August 6th, 2012
It has been almost 7 months since I lived in this village, but I am no close to master the Chichewa language. My vocabularies are very limited, I only know how to say thank you, ask the patients’ about their complaints or as simple as how to apologise to the families of my patients whom I can not save…
…
But there is one thing that I am proud of, that I could sing a song in Chichewa. That is a simple song that at first I didn’t even know the meaning, and for that I should thank three women - three great women I met and work together in this landlocked country in Africa.
This three women, just like any typical Malawian, with dark skin and a smile that always on their faces, politely greet me in the morning in front of our maternity ward. They have been there far before the warm sun starts to shine. Greeting the patients one by one, they ask about their conditions and the babies’. No, they are not doctors nor nurses. Some of them only graduated from elementary schools. But their ability and dedication are far beyond their education levels.
Everyday at 8.30 am has always been a pleasure for me, when these three women began to lead a chorus of mothers and expectant mothers who visited our health centre to sing songs.
…
“What is the song that you sing about actually?” Out of curiosity, I asked Chifundo, one of those three women. I raised my voice in order to be heard, when the women sang together. There was no music, only with rhythmic clappings accompanying their beautifull voices.
“It’s a song about family planning and sexual and reproductive issues,” she answered me while clapping her hands following the melody, still with a smile that seems never faded.
I was suprised! Knowing that the song are full of education and moral messages, I was more suprised since I had realised that each and every day they sing a different song.
“There are nearly 20 songs that we always sing together, and all of them are to encourage women” Chifundo continued to explain to me. They sing together to support each other, and that is the moment that they can leave their family problems behind and spend some time to appreciate themselves, even just for a couple of minutes.
…
There is one special thing about these three women, that they are the ones that the pregnant women who found themselves HIV-Positive to seek advice and support in the first place.They always become an outlet where these women can share all their burdens and worries. A place where these women confess their fear - the fear of the future that seems grave suddenly; the fear of diseases caused by the HIV virus that now resides in their bodies, the fear of stigma by society or even from their husbands, and on top of that, the fear of transmitting the deadly virus to their little babies…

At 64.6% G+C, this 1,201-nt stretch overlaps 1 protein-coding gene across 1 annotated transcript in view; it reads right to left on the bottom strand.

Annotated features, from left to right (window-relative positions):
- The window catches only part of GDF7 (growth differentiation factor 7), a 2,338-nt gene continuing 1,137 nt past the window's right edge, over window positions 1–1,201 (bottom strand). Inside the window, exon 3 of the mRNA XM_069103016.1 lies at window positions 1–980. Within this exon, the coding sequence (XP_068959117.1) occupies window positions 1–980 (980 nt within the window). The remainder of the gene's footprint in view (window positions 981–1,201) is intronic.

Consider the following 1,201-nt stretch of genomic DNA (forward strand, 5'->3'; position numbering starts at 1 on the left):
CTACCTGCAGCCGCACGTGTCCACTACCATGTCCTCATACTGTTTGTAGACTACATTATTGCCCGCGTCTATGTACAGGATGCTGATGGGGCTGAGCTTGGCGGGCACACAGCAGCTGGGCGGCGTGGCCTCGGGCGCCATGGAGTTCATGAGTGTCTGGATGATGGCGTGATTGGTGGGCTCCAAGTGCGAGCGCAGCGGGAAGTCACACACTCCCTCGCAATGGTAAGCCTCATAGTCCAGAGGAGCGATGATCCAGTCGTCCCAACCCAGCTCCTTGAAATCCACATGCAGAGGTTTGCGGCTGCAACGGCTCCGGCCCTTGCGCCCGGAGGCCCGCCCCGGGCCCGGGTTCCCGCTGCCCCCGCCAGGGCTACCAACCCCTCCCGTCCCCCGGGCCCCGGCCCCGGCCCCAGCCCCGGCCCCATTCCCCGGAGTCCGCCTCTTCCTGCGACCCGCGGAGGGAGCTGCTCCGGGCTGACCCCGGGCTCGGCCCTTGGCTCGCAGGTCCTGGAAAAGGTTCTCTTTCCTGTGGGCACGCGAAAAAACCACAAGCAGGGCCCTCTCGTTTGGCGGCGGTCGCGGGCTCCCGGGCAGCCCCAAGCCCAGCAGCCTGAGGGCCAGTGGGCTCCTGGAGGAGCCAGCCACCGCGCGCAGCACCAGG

But all those fear and worries seems fading away, when warm hand grips and soothing sounds of this three women touched me and the patients. “Don’t worry, we 3M will always support you…”
Yes, we call them 3M. Three HIV-Positive Mothers…
…
The sentence is not only a sugarcoat. I regularly find that the 3M walk for up to 10 kilometers off the beaten track to visit the villages which cannot be reached by cars and sometimes even too difficult to be reached by bicycles.They do this in order to find out the conditions of these HIV-positive women when they do not come on a routine visit to the clinic. Sometimes they pass the forest to reach these women’s husbands and talk to them, removing all doubts in their mind and encouraging them to accept the conditions of their families.
They demonstrate that there is a hope, a hope for pregnant women not to transmit this deadly virus to their babies. A hope that the future is still there for them to reach, that stigma will never prevail if they accept themselves and believe that being HIV-positive is not the end of everything. They are real examples, because the 3M are HIV-positive women who manage to survive and have children who do not suffer from this virus.
…
…
Indeed live is never an easy journey here but somehow these three women teached me something which will linger forever. That no matter what happen in live, no matter how difficult the road to pass by, we will never walk alone…